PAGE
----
Droughts Causing Bears to Seek Food in Our Backyards
On a usual day, bears will munch on leafy green shoots from a fresh sapling or blackberries from a shrubbery bush. Coming across a hive set in a tree would be considered a treat since it is one of their all time favorite snacks. But this summer’s heat and prolonged droughts have caused their usual diet of plants and berries to become dehydrated and shriveled driving them to seek food in our backyards.
Black bears are omnivorous but mostly eat vegetarian with 85% of their diet consisting of vegetation. They typically eat insects, grasses, flowers, and bulbs and forage for high-fat items like acorns and beechnuts in the fall to bulk up for winter. They will even raid the nut caches of squirrels. But the hottest month in over a century (July 2012) has hit the U.S. and is taking its toll on the species by disrupting their routine meals and forcing them to look for food closer to humans. In the last few months there has been a significant increase in bear- vehicle break-ins and many have been sighted walking around neighborhoods and strolling through backyards.
Last week a bear in upstate New York attempted to claw his way through the wall of a candy store but was unsuccessful at getting inside. Another black bear in Colorado tried to break into a different candy store but was a bit more savvy. He gently broke in through the door, quickly walked in, stole a piece of chocolate covered candy, and fled the scene without damaging any property. The culprit was caught red-handed on the store’s surveillance camera (see video below). The bear really enjoyed his treats because he came back for more a total of seven times!
“We’ve been here 17 years and never had a problem with bears,” said Roslyn Starer, who runs the Candy Cottage in Old Forge with her son, Larry. “But it’s been so dry the normal foods in the woods just aren’t growing. So they’re coming into town.”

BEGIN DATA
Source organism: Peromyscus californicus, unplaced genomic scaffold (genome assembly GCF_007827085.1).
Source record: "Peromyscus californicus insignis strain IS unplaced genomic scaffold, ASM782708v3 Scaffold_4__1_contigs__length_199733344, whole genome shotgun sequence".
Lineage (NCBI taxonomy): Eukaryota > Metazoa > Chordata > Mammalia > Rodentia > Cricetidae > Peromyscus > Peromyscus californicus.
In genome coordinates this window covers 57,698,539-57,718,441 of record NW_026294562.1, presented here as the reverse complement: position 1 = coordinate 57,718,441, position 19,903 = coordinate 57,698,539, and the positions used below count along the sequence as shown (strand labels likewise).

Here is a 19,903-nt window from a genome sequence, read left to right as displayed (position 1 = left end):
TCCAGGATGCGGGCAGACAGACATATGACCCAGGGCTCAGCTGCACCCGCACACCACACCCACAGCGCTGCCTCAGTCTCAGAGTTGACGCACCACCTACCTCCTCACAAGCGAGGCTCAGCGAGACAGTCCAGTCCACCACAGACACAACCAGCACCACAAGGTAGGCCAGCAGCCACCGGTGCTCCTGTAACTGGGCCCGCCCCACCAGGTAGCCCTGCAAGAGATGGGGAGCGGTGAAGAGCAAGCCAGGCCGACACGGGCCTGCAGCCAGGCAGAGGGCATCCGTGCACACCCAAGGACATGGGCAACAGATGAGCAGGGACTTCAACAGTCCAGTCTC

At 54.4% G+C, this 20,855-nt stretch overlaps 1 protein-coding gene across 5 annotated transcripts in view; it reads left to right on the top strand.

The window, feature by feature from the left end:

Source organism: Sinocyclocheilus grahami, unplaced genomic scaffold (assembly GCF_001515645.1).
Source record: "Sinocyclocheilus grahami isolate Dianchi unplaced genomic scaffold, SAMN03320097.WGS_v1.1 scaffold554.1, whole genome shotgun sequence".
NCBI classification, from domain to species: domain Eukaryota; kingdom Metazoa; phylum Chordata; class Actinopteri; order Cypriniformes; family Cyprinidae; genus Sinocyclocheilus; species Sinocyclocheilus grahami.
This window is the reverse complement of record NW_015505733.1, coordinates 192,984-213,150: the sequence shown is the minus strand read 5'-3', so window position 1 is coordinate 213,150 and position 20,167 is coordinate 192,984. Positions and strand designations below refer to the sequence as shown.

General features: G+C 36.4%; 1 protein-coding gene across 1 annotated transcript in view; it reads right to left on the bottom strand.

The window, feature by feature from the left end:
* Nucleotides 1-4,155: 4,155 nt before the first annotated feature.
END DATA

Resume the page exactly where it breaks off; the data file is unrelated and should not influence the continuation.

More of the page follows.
Another bear somehow locked himself inside a minivan completely destroying the interior of the car in a desperate attempt to escape. Campgrounds in Eastern Kentucky were closed a late weekend in July because bears were frequently caught raiding people’s picnic baskets and coolers.
The chokeberries and serviceberries in Aspen Colorado withered to a crisp from the sun’s rays, which most likely caused a mama bear and her three cubs to break in to over a dozen vehicles in June. Officials say that the drought is causing the bears to resort to new tactics and are becoming more intelligent in the process. They are even breaking into houses while residents are home putting humans in danger of being injured or possibly killed. Bears that are caught raiding people’s homes are usually trapped and relocated or humanely euthanized.
Although all of these incidents are nothing new or unheard of, particularly when droughts hit, wildlife biologists say this has been a particularly busy season.
This year has been the hottest year on record for some Midwest states since temperatures were first recorded dating back 117 years ago. Hopefully the forecast shows some relief coming from the clouds within the next few weeks because the bears and rural residents could really use it- and soon.
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